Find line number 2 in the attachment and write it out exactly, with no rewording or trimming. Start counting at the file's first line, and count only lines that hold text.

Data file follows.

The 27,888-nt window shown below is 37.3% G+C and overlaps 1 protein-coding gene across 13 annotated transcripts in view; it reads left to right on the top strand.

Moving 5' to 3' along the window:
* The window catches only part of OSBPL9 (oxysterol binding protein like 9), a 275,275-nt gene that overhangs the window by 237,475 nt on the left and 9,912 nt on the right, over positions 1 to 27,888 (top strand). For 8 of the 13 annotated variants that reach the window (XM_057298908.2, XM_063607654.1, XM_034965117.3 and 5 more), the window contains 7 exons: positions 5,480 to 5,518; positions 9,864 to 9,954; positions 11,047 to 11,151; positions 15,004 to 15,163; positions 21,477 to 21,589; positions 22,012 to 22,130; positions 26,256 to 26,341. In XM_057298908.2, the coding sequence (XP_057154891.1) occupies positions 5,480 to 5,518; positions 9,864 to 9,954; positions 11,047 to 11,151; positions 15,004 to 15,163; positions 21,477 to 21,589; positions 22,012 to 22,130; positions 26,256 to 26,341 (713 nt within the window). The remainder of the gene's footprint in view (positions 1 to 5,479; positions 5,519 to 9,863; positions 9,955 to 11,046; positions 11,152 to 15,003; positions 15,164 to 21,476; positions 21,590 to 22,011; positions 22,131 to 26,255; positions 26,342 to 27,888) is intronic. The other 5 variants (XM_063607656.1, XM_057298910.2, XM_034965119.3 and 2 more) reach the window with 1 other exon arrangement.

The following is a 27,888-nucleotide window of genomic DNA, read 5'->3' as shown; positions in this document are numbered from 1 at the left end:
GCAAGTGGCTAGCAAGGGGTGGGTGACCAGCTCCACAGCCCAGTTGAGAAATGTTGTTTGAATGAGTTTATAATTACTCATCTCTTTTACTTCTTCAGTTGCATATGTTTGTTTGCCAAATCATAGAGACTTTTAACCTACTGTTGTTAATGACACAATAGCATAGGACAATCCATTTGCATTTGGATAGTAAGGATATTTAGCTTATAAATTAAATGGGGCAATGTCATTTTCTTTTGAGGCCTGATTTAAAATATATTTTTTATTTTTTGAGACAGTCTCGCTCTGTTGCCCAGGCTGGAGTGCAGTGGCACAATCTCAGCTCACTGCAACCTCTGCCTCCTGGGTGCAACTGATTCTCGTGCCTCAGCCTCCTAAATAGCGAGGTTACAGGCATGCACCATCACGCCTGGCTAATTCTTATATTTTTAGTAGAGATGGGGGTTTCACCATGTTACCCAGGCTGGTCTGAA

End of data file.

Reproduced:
Moving 5' to 3' along the window: